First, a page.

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Top Incomes and Top Taxes in Germany

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  • Stefan Bach
  • Giacomo Corneo
  • Viktor Steiner

Abstract

We analyze the distribution and taxation of top incomes in Germany during the 1990s on the basis of individual tax returns data. We derive a measure of economic income from taxable gross income as reported in the tax returns. Thanks to complete sampling, we can deliver a very precise description of very high incomes, in terms of both distribution and composition by source. We also provide a measure of the effective average rate of taxation for various income groups. Our main findings are as follows: (i) incomes are highly concentrated in Germany, more than commonly thought; (ii) the German economic elite relies much less than elites in France or the US upon income from wages and salaries; (iii) income taxes are highly concentrated in Germany, more than commonly thought; (iv) although effective tax rates are significantly lower than statutory ones, the income tax is effectively progressive; (v) income taxation substantially reduces income inequality in Germany.

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Bibliographic Info

Paper provided by CESifo Group Munich in its series CESifo Working Paper Series with number 1641.

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Date of creation: 2006
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Handle: RePEc:ces:ceswps:_1641

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Keywords: income distribution; personal income tax; taxing the rich;

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References

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  1. Emmanuel Saez, 2004. "Reported Incomes and Marginal Tax Rates, 1960-2000: Evidence and Policy Implications," NBER Chapters, in: Tax Policy and the Economy, Volume 18, pages 117-174 National Bureau of Economic Research, Inc.
  2. Fabien Dell, 2005. "Top Incomes in Germany and Switzerland Over the Twentieth Century," Journal of the European Economic Association, MIT Press, MIT Press, vol. 3(2-3), pages 412-421, 04/05.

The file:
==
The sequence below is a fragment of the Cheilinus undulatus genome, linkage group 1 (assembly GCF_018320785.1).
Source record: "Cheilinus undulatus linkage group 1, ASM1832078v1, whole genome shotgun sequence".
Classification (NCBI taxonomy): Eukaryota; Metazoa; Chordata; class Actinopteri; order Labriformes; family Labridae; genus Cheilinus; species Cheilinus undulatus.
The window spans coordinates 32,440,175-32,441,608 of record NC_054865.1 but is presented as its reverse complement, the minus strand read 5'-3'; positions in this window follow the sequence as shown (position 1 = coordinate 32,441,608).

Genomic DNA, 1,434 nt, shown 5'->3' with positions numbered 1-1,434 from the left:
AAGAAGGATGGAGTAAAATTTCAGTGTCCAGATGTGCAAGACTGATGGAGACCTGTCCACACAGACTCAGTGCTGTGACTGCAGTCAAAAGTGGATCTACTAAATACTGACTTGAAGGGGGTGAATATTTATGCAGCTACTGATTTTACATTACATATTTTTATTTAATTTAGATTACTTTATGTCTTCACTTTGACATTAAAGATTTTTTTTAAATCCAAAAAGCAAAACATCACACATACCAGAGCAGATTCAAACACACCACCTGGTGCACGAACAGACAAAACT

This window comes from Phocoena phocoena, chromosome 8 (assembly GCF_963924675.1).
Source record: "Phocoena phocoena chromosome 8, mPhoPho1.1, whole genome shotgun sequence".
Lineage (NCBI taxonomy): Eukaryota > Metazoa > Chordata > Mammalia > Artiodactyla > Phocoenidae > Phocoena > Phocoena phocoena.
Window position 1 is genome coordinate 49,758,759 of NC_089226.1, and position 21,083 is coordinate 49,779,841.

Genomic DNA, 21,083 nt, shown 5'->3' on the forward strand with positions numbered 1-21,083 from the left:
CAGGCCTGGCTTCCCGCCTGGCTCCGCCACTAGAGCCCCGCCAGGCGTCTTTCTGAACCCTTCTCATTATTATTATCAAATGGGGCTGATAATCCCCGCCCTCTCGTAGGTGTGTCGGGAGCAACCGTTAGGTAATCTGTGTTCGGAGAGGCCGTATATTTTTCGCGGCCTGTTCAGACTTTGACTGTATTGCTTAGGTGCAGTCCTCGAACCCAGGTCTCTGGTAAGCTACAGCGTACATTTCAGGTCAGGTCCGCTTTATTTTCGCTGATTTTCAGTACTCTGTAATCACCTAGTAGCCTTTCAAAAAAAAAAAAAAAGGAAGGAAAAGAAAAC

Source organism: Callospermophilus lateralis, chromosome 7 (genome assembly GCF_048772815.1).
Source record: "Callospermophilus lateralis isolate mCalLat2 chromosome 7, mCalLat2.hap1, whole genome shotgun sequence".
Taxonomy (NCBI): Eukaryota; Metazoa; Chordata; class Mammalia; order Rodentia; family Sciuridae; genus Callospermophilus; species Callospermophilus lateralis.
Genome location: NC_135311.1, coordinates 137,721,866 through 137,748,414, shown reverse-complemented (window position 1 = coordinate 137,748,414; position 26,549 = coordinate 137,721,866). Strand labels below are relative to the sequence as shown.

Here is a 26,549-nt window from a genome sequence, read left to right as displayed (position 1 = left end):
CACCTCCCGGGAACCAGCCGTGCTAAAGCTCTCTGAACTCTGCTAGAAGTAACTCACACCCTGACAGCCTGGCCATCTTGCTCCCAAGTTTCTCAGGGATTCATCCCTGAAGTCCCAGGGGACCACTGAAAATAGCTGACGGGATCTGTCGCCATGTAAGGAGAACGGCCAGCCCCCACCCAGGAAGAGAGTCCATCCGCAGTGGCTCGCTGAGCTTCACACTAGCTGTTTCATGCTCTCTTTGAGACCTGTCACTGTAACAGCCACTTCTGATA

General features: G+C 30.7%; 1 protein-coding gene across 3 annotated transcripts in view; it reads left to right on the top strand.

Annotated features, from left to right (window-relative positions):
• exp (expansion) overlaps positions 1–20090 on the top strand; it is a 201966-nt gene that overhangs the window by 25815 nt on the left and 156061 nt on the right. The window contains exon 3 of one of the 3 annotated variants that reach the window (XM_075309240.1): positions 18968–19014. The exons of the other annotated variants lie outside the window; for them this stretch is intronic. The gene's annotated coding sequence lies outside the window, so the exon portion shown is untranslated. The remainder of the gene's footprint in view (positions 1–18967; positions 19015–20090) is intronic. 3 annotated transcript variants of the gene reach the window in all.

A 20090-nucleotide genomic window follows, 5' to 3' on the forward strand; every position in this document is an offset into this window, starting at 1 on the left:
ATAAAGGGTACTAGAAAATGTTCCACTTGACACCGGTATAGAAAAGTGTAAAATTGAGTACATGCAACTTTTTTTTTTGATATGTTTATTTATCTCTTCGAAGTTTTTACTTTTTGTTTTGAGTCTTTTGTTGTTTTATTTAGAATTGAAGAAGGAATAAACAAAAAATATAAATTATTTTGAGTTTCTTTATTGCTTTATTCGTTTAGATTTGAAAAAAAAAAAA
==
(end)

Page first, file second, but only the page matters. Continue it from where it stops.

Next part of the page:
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Citations

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Cited by:
  1. Martin Jacob & Rainer Niemann & Martin Weiss, 2008. "The Rich Demystified - A Reply to Bach, Corneo, and Steiner (2008)," CESifo Working Paper Series 2478, CESifo Group Munich.
  2. Roine, Jesper & Vlachos, Jonas & Waldenström, Daniel, 2007. "What Determines Top Income Shares? Evidence from the Twentieth Century," Research Papers in Economics, Stockholm University, Department of Economics 2007:17, Stockholm University, Department of Economics.
  3. Horn-Chern Lin & Tao Zeng, 2010. "The distributional impact of income tax in Canada and China: 1997-2005," Journal of Chinese Economic and Foreign Trade Studies, Emerald Group Publishing, Emerald Group Publishing, vol. 3(2), pages 132-145, June.
  4. Baclet, Alexandre & Dell, Fabien & Wrohlich, Katharina, 2005. "Income Taxation and Household Size: Would French Family Splitting Make German Families Better Off?," IZA Discussion Papers 1894, Institute for the Study of Labor (IZA).
  5. Roine, Jesper & Vlachos, Jonas & Waldenström, Daniel, 2007. "The Long-run Determinants of Inequality: What Can We Learn from Top Income Data?," Working Paper Series, Research Institute of Industrial Economics 721, Research Institute of Industrial Economics, revised 30 Apr 2008.
  6. Stefan Bach & Giacomo Corneo & Viktor Steiner, 2008. "Effective Taxation of Top Incomes in Germany, 1992-2002," CESifo Working Paper Series 2233, CESifo Group Munich.
  7. Corneo, Giacomo, 2008. "Charity and redistributive taxation in a unionized economy," Labour Economics, Elsevier, Elsevier, vol. 15(5), pages 831-843, October.
  8. Stefan Bach & Giacomo Corneo & Viktor Steiner, 2007. "From Bottom to Top: The Entire Distribution of Market Income in Germany, 1992 - 2001," Discussion Papers of DIW Berlin 683, DIW Berlin, German Institute for Economic Research.
  9. Frank Fossen & Viktor Steiner, 2009. "Income taxes and entrepreneurial choice: empirical evidence from two German natural experiments," Empirical Economics, Springer, Springer, vol. 36(3), pages 487-513, June.
  10. Heijdra, B.J. & Ligthart, J.E., 2006. "The Transitional Dynamics of Fiscal Policy in Small Open Economies," Open Access publications from Tilburg University urn:nbn:nl:ui:12-199394, Tilburg University.
  11. Fossen, Frank M. & Steiner, Viktor, 2006. "Income Taxes and Entrepreneurial Choice: Empirical Evidence from Germany," IZA Discussion Papers 2164, Institute for the Study of Labor (IZA).
  12. Peter Haan, 2007. "Intertemporal Labor Supply Effects of Tax Reforms," Discussion Papers of DIW Berlin 669, DIW Berlin, German Institute for Economic Research.

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